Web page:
Biodiversity — Ecosystems
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Biodiversity is the name given to the variety of ecosystems (natural capital), species and genes in the world or in a particular habitat. It is essential to human wellbeing, as it delivers services that sustain our economies and societies. Biodiversity is also crucial to ecosystem services — the services that nature supplies — such as pollination, climate regulation, flood protection, soil fertility and the production of food, fuel, fibre and medicines. More
- Key facts and messages
- The main EU target of 'halting the loss of biodiversity and the degradation of ecosystem services' by 2020 remains a serious challenge. more
- Europe's natural capital is under growing cumulative pressure from intensive agriculture, fisheries and forestry, and urban sprawl. A substantial volume of relevant EU legislation already exists but lacks adequate integration in sectoral policies.... more
- The demands of a growing global population with rapidly changing consumption patterns for food, mobility and energy are exerting ever-increasing pressure on the Earth's ecosystems and their life-supporting services. In combination with climate... more
- The total area of nationally designated protected areas currently covers about 21% of terrestrial territory and inland waters, although further expansion of the marine network is required to meet targets. more
- Designation of protected areas is not a guarantee of biodiversity protection. Effective biodiversity conservation within protected areas also requires management with a focus on species, habitats and ecosystems; measures to tackle the causes... more
- Exacerbated by climate change and continued pollution, rates of global habitat destruction and biodiversity loss are predicted to increase, including in Europe. Continued degradation of global ecosystems and their services will influence poverty... more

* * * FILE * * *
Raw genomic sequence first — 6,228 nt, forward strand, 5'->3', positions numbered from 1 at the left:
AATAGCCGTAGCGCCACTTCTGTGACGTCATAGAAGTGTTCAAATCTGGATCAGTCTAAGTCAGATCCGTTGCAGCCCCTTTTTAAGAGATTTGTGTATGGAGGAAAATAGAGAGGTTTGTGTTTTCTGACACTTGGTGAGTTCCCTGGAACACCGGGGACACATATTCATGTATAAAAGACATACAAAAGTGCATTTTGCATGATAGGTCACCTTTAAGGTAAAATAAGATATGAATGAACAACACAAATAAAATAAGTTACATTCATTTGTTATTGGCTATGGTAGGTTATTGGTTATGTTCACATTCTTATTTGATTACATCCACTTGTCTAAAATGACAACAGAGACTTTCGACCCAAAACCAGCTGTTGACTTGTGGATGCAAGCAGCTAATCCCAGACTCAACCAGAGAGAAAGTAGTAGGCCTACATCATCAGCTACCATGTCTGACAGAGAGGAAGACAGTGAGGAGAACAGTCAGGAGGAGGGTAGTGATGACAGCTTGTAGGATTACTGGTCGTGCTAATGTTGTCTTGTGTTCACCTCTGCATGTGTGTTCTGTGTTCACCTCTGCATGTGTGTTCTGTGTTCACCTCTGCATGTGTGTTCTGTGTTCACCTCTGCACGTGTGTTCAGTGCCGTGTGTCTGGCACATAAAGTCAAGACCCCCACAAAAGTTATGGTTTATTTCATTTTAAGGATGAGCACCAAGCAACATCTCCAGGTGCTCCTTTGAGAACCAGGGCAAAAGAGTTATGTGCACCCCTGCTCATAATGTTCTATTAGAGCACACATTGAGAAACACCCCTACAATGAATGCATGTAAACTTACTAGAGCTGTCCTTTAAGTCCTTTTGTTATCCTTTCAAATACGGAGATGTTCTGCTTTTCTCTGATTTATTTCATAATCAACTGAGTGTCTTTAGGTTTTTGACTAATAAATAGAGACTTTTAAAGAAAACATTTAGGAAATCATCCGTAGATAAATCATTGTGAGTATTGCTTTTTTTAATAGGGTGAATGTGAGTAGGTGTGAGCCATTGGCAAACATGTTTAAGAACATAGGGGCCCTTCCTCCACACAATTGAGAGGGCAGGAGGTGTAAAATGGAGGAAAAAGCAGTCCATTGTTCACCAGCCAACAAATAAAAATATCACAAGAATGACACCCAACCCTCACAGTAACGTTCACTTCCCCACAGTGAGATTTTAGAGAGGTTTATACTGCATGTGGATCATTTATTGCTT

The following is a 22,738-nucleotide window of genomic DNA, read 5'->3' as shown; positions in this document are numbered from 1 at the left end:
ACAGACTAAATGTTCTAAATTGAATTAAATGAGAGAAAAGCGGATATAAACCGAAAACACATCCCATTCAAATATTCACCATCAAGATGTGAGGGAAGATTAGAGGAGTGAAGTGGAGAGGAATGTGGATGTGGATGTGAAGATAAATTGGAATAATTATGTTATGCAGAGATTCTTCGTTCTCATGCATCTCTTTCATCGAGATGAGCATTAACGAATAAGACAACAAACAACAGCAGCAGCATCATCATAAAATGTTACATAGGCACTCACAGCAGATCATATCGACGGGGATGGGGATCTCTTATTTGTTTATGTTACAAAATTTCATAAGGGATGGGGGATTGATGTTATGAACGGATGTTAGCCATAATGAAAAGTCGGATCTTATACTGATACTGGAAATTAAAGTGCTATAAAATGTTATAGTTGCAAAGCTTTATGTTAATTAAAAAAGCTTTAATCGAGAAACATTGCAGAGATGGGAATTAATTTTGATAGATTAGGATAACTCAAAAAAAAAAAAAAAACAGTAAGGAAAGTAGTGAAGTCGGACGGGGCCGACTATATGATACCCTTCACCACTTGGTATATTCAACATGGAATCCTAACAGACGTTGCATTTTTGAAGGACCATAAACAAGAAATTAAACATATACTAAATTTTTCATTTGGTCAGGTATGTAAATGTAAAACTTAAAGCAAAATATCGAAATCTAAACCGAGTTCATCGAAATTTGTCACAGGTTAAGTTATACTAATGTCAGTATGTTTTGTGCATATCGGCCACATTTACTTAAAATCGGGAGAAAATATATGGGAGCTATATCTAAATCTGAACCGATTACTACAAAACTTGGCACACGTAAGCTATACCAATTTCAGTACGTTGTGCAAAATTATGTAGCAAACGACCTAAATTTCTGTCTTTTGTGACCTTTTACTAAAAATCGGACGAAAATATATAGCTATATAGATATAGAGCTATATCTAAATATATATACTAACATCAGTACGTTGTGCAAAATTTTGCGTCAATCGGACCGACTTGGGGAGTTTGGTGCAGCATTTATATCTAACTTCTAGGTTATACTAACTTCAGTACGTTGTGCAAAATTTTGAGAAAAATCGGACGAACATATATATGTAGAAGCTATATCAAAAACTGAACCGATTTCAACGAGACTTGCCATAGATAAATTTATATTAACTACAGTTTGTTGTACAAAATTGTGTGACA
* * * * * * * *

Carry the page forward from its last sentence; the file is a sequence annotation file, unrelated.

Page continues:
- Europe's biodiversity continues to be eroded resulting in ecosystem degradation. Recent data show that 60% of species and 77% of habitats continue to be in unfavourable conservation status. Constant habitat loss, diffuse pollution, over-exploitation... more
- Forests provide a range of ecosystem services from capturing and storing carbon to providing bio-fuel, timber as well as social benefits. However, our forests, which have increased in area by 17 million hectares since 1990, face growing pressure... more
- The claims on forests services are increasing. Understanding the role of more than 14 million forest owners/managers is imperative to developing balanced, sustainable policy on forest resources. more
Nature works hard to protect us and to sustain our everyday lives — a fact that is often under-appreciated. But it plays a vital role, providing clean air, clean drinking water, clothing, food and raw materials we use to build shelter. Other benefits are not so well known, such as the role nature plays in alleviating the effects of climate change. To highlight the important role nature plays in our lives, the European Environment Agency (EEA) invites you to participate in capturing how nature benefits you through the ‘NATURE@work’ photography competition.
Substantial progress in cutting greenhouse gas emissions, air and other pollutants, and improving energy and material efficiency, needs to be complemented by more actions by EU Member States to fully apply agreed-to policies to better protect biodiversity, natural resources, and people’s health. These are the key findings of a new European Environment Agency (EEA) report which reviews key trends and outlook towards achieving EU 2020 environmental objectives.